At a Free Tibet demonstration in Moscow in 2001, a Swiss actress is captured on film being arrested. She catches people.s attention for her passion and her striking, Tibetan beauty. A German publisher suggests she tells the world her story. The result is this breathtaking book about Yangzom Brauen.s Tibetan heritage, and most particularly her extraordinary grandmother and mother, who fled Tibet in the early 1950s when the Chinese came to take their country away.
Three Sisters, White and Black, in a Young America
Author: Catherine Kerrison
Pubpsher: Ballantine Books
Category: Biography & Autobiography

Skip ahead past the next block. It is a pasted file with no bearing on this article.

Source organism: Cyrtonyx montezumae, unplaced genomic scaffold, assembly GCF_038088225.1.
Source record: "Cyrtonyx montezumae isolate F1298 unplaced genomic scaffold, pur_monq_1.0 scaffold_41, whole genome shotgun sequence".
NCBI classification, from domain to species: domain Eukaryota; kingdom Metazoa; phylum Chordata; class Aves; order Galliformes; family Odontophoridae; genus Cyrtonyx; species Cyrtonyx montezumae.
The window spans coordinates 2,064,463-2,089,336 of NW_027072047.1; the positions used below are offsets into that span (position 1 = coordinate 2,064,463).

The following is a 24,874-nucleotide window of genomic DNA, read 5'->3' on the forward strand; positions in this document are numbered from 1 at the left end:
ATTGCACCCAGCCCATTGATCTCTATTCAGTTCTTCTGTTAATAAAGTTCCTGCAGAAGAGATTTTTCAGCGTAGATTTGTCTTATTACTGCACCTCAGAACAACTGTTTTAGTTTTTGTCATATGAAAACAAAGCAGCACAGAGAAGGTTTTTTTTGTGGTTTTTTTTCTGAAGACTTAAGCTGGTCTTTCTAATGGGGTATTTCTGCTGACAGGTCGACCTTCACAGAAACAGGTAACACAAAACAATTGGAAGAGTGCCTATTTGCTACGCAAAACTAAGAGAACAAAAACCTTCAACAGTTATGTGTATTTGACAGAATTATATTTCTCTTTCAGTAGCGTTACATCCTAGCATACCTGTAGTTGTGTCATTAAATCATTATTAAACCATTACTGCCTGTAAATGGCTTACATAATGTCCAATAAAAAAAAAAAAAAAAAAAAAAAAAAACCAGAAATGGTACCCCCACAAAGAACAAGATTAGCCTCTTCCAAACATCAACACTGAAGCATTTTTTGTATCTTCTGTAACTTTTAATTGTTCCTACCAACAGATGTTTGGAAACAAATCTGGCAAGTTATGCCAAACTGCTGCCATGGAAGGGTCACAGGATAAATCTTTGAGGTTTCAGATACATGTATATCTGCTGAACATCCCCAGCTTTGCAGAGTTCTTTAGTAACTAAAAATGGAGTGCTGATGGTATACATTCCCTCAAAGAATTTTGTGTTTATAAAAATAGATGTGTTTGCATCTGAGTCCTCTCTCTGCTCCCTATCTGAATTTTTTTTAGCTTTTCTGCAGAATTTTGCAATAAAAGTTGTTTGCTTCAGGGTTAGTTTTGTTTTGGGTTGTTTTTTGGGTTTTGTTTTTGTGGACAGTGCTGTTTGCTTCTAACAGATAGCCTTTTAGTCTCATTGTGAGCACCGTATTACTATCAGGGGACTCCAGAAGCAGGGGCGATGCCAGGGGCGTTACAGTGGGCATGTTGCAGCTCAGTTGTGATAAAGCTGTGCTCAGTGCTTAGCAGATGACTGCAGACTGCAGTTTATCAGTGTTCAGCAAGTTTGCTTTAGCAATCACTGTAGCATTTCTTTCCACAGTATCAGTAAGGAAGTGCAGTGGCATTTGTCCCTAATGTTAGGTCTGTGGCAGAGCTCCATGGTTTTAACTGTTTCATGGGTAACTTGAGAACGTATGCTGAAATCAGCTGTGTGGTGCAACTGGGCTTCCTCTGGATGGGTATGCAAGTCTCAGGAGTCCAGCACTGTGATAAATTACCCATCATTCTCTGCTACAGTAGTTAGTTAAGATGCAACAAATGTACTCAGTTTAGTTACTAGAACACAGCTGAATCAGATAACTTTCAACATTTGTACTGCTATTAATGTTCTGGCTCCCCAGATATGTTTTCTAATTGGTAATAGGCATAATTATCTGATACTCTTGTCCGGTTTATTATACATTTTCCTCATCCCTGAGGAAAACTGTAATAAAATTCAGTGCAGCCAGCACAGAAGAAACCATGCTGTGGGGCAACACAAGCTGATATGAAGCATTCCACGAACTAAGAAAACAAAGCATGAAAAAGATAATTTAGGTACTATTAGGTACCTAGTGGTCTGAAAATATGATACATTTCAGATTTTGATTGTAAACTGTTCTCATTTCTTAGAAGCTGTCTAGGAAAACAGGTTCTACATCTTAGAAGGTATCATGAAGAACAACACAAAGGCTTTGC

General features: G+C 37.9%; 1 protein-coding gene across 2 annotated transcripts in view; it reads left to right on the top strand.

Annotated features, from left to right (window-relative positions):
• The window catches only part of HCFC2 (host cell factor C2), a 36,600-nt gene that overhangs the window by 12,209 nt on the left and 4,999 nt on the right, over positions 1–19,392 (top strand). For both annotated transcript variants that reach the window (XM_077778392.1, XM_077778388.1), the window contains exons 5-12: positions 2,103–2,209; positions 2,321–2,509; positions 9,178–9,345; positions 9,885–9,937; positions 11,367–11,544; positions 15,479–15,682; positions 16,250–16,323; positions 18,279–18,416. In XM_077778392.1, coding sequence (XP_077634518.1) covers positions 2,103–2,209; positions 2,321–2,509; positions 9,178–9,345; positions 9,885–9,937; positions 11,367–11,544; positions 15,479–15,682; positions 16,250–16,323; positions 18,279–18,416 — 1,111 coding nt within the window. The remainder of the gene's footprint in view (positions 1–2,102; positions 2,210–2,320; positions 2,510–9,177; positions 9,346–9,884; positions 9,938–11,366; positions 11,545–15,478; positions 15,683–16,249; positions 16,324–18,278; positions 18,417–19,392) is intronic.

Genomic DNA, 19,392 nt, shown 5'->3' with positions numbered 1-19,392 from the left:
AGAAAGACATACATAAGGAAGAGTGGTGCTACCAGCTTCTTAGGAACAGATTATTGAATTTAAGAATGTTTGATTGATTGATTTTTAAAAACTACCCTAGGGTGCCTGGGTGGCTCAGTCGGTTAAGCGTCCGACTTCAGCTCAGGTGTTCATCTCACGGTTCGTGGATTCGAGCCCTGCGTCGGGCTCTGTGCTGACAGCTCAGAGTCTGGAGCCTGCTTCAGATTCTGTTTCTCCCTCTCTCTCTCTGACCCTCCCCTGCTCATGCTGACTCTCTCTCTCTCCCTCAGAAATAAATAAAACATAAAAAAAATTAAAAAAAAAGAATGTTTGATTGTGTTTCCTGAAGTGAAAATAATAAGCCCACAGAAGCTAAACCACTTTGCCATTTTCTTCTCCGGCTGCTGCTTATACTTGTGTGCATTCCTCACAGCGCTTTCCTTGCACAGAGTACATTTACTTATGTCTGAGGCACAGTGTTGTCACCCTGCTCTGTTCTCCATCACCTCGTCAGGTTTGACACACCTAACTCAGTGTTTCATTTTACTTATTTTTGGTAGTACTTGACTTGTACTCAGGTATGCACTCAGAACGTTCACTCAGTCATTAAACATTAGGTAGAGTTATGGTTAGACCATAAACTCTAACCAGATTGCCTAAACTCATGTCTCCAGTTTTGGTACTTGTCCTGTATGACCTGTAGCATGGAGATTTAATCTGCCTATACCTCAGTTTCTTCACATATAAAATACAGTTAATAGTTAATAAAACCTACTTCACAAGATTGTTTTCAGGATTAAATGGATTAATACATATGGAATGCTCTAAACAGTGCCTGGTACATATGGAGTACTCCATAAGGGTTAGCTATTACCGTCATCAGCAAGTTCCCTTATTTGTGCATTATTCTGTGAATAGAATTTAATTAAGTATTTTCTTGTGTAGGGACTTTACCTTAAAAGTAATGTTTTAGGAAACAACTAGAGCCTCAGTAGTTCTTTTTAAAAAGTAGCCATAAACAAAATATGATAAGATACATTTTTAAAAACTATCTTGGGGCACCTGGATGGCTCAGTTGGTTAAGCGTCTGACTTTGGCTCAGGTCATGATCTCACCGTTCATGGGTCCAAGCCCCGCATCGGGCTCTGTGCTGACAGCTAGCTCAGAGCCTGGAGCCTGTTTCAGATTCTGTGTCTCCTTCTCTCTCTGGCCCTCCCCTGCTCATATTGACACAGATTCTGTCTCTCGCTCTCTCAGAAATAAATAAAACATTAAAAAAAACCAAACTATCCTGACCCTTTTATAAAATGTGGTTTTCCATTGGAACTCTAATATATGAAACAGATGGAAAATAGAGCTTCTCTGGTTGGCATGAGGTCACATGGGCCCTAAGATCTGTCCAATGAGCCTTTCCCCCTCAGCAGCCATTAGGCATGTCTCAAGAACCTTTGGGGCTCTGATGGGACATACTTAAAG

The remarkable untold story of Thomas Jefferson’s three daughters—two white and free, one black and enslaved—and the divergent paths they forged in a newly independent America Thomas Jefferson had three daughters: Martha and Maria by his wife, Martha Wayles Jefferson, and Harriet by his slave Sally Hemings. In Jefferson’s Daughters, Catherine Kerrison, a scholar of early American and women’s history, recounts the remarkable journey of these three women—and how their struggle to define themselves reflects both the possibilities and the limitations that resulted from the American Revolution. Although the three women shared a father, the similarities end there. Martha and Maria received a fine convent school education while they lived with their father during his diplomatic posting in Paris—a hothouse of intellectual ferment whose celebrated salonnières are vividly brought to life in Kerrison’s narrative. Once they returned home, however, the sisters found their options limited by the laws and customs of early America. Harriet Hemings followed a different path. She escaped slavery—apparently with the assistance of Jefferson himself. Leaving Monticello behind, she boarded a coach and set off for a decidedly uncertain future. For this groundbreaking triple biography, Kerrison has uncovered never-before-published documents written by the Jefferson sisters when they were in their teens, as well as letters written by members of the Jefferson and Hemings families. She has interviewed Hemings family descendants (and, with their cooperation, initiated DNA testing) and searched for descendants of Harriet Hemings. The eventful lives of Thomas Jefferson’s daughters provide a unique vantage point from which to examine the complicated patrimony of the American Revolution itself. The richly interwoven story of these three strong women and their fight to shape their own destinies sheds new light on the ongoing movement toward human rights in America—and on the personal and political legacy of one of our most controversial Founding Fathers. “Beautifully written . . . To a nuanced study of Jefferson’s two white daughters, Martha and Maria, [Kerrison] innovatively adds a discussion of his only enslaved daughter, Harriet Hemings.”—The New York Times Book Review